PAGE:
Showing posts with label Brazil. Show all posts
Showing posts with label Brazil. Show all posts

Saturday, October 17, 2015

Passion Fruit Custard - Easy to Make, Delicious to Eat

Passion fruit are in season.  The small fruit packs a big flavor when added to cocktails, sauces and custards.

When our son lived in Rio, we visited Brazil for ten days. In the time he had spent there going to college, he had become fluent in Portuguese. With him as our guide, we experienced the city the way locals do. We had several meals at his apartment. One of his signature cocktails was a caipirinha made with cachaça, lime, sugar and lots of ice. To a regular caipirinha, Franklin added fresh passion fruit. The cocktail was delicious.
When he came back to Los Angeles, he continued to serve caipirinhas. To make the drink, he would strain out the seeds and add only the juice from the fruit. He would toss the seeds and husks into our compost bin. We used the compost in the vegetable garden and after a few months we had dozens of passion fruit plants growing along the fence. Ever since, we have had passion fruit vines trellised on the fence.
Some years we had a bumper crop of several dozen passion fruit. Other years, like this past summer, the plants produced only a handful. In any case, flavoring the custard takes only two, so we had enough from the garden to make passion fruit custard for dinner last night. And it was delicious.

Passion Fruit Custard
An easy to make custard requiring a minimum of effort. Use quality fresh ingredients, farmers market eggs and good heavy cream. To my knowledge only Trader Joe's sells a heavy cream without additives or preservatives.

The custard tastes the best when it is only 1" deep. Creating a taller custard means the top and bottom will cook but not the middle.

Yield: 4-6 servings

Preparation time: 10 minutes

Passion Fruit seeds and pulp soak overnight in custard

Baking time: 45-120 minutes depending on the size of the baking dish
Ingredients

2 extra large eggs
1 cup heavy cream
1/2 cup white sugar
2 fresh passion fruit, washed

Method

Cut open the passion fruit. Use a small spoon to remove the seeds and any pulp. Set aside. Discard the husk.

Beat together the eggs and white sugar. Add the cream and passion fruit to the sugar-egg mix. Stir well. Cover in an airtight container and place in the refrigerator over night.

In the morning, pour the custard through a strainer and into a bowl. Remove the passion fruit seeds. Use a rubber spatula to scrape off the custard on the bottom of the strainer and add to the bowl.

Preheat the oven to 300 degrees.

Pour the custard into a large 9" round oven-proof baking dish or 6 porcelain ramekins. Prepare a water bath by pouring 1" of water into a baking pan larger than the baking dish by several inches.

Bake for 45 minutes (the ramekins) or 90 minutes (the baking dish). Every 15 minutes rotate the baking dish and ramekins so they cook evenly. If the custard is browning too quickly, lay a piece of tin foil over the top.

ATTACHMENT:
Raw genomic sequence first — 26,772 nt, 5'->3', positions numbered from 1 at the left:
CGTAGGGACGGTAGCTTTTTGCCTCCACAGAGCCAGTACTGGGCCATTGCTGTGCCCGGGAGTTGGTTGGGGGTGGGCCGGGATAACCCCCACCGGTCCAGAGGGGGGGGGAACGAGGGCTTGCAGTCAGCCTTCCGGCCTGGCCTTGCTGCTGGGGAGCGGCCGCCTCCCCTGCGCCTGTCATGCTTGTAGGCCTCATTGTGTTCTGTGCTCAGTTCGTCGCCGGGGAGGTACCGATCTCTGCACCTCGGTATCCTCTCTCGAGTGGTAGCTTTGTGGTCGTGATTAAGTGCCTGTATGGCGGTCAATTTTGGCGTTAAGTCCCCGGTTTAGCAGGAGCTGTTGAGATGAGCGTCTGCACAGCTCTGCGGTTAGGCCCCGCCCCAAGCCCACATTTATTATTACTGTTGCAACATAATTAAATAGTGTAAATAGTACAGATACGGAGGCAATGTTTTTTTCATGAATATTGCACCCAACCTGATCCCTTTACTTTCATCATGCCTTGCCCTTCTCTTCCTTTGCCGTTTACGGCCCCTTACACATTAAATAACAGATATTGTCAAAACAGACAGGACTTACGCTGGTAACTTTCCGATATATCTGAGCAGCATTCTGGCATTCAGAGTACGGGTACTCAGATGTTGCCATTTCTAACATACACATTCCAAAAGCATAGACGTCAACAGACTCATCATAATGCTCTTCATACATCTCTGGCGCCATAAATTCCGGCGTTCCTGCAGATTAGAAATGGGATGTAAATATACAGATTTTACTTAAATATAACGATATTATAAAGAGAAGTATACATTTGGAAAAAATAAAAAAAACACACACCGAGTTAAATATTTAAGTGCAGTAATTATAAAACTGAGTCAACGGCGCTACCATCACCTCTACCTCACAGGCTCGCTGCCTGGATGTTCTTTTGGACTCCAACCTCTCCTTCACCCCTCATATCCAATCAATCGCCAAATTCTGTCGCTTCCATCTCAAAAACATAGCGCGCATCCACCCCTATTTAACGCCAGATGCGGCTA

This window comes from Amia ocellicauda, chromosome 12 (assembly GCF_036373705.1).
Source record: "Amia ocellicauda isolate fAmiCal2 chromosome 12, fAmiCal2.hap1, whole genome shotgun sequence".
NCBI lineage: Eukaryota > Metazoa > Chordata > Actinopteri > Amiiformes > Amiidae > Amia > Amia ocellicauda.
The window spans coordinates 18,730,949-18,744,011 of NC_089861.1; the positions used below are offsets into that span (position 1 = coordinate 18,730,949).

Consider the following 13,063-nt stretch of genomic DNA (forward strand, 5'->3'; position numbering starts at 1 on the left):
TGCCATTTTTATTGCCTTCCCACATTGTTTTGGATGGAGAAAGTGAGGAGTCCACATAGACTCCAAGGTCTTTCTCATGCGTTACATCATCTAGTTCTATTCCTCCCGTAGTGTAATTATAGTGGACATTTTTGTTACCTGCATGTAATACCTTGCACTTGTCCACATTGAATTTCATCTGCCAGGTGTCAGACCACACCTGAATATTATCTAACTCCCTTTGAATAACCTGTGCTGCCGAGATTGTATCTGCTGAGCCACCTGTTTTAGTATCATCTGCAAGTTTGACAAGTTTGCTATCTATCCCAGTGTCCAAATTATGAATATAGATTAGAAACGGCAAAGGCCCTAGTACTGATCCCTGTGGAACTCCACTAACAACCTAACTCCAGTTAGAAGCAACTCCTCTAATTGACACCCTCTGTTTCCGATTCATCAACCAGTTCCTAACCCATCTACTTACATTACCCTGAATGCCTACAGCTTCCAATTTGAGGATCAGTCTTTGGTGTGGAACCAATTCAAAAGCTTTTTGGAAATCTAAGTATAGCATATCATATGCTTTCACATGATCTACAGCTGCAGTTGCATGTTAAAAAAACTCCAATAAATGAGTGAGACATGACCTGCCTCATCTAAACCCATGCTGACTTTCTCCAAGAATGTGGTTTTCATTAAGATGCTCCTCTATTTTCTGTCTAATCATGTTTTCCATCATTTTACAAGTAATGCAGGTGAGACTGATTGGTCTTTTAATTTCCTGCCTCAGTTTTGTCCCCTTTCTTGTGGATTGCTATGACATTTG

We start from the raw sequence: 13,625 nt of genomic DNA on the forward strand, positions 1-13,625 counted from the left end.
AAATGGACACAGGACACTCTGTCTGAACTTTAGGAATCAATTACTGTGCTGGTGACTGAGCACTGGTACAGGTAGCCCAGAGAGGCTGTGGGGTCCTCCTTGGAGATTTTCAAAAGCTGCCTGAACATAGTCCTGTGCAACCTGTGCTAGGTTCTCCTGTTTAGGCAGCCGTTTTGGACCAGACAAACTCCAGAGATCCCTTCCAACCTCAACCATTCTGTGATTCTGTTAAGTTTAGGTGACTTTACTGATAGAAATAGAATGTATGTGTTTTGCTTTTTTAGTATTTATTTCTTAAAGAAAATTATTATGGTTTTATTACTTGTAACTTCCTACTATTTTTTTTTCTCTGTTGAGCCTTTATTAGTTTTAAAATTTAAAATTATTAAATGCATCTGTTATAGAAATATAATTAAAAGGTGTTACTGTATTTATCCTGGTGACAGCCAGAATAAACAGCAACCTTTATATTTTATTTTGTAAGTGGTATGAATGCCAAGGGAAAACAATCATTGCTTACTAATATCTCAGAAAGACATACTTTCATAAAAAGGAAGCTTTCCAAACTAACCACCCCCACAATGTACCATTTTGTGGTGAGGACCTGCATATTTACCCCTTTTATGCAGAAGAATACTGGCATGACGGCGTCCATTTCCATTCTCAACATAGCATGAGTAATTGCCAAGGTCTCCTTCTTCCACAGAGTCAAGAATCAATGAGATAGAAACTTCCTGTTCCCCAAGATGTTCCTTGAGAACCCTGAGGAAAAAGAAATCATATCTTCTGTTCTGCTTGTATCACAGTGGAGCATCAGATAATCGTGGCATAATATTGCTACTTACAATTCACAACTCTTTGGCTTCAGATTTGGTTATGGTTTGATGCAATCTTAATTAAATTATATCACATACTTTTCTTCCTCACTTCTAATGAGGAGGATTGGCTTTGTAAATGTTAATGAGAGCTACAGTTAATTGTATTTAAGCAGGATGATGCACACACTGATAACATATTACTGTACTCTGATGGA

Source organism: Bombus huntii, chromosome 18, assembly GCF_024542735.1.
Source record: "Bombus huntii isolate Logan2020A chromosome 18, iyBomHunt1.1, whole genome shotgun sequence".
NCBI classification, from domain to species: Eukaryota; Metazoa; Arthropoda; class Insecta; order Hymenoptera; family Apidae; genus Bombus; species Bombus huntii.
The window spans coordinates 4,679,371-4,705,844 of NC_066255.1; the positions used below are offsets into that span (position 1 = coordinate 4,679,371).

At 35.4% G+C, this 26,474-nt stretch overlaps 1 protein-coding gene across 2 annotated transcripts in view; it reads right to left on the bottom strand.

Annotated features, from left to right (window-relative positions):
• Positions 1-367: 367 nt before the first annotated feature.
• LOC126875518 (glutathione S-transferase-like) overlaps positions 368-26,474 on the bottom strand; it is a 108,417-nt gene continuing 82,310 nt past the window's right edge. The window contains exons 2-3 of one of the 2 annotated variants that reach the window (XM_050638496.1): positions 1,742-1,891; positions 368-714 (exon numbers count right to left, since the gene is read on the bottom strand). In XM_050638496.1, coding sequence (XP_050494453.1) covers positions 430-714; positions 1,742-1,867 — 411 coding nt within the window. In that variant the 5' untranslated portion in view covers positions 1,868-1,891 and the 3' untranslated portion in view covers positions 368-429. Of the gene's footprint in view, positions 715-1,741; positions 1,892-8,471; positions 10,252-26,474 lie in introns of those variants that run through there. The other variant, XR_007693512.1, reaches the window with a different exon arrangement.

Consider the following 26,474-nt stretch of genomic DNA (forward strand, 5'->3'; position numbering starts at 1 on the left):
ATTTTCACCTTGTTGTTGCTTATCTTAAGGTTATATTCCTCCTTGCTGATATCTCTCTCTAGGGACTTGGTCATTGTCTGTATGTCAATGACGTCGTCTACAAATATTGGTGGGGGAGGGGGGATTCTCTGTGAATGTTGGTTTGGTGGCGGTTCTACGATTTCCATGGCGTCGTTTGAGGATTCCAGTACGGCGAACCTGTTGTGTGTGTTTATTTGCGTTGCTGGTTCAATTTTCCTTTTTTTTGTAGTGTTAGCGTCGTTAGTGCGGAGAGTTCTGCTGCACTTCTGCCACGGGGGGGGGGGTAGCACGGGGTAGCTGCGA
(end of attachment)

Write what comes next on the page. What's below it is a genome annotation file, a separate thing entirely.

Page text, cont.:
The custard is done when it doesn't jiggle when moved. Depending on your oven, the baking time could be as much as 2 hours or even longer.

Serve at room temperature.

Sunday, January 6, 2008

Caipirinhas, the New Mojito






The national drink of Brazil, the caipirinha, has 4 ingredients: cachaça, sugar, limes, and ice. Simple, delicious, and strong. Cachaça is harsher than rum but more flavorful than vodka.

Off and on for three years our older son, Frank, lived in Brazil. We visited him in Rio where he introduced us to the pleasures of sitting on the Leblon beach, enjoying the incredible view and feasting on "appetizers" sold by vendors who walk up and down the beach.

The variety of delicious treats carried by vendors is amazing. Grilled chicken, saladinhos ("little salty snacks"), cheeses melted on a small brazier, shrimp on skewers, ice cold agua de coco from a freshly opened coconut, and a variety of fruit beyond belief. After you've eaten enough or want a break from watching the parade of beautifully tanned and under-dressed Cariocas (what the natives of Rio are called), a short walk to any of the restaurants and bars that line the beach and a caipirinha is waiting for you.

Because Brazil has such a bounty of tropical fruits, it was only a matter of time before the caipirinha enjoyed the addition of other flavors. Frank had learned to make variations. Going to a nearby farmers' market, we picked out different fruit to add to the basic ingredients.

Back at his apartment we spent the afternoon working our way through many combinations. What we liked best was adding kiwi fruit and pomegranate seeds, then we experimented with the proportions.

When it was time to leave Rio, we packed our suitcase with as many bottles of cachaça as we could legally bring home.

2 ounces cachaça
1 tablespoon superfine sugar
1/2 lime, cut into 8 pieces, mashed in a mortar and pestle
1/2 kiwi, peeled and finely chopped
1 tablespoon pomegranate seeds
ice, cubed or crushed

Pour the cachaça in a 12 ounce glass, add the sugar and stir well. Pour in the lime, kiwi, and pomegranate seeds. Mix and fill the glass with crushed ice. Serve with an espresso spoon so you can eat the kiwi and pomegranate seeds while you sip your caipirinha.

Serves 1.

Ready, Set, Infuse - It's Time to Make Homemade Umeshu, Japanese Plum Wine

If you love umeshu , Japanese plum wine, and you want to make your own, the race is on. Ume are only available for three-four weeks in the ...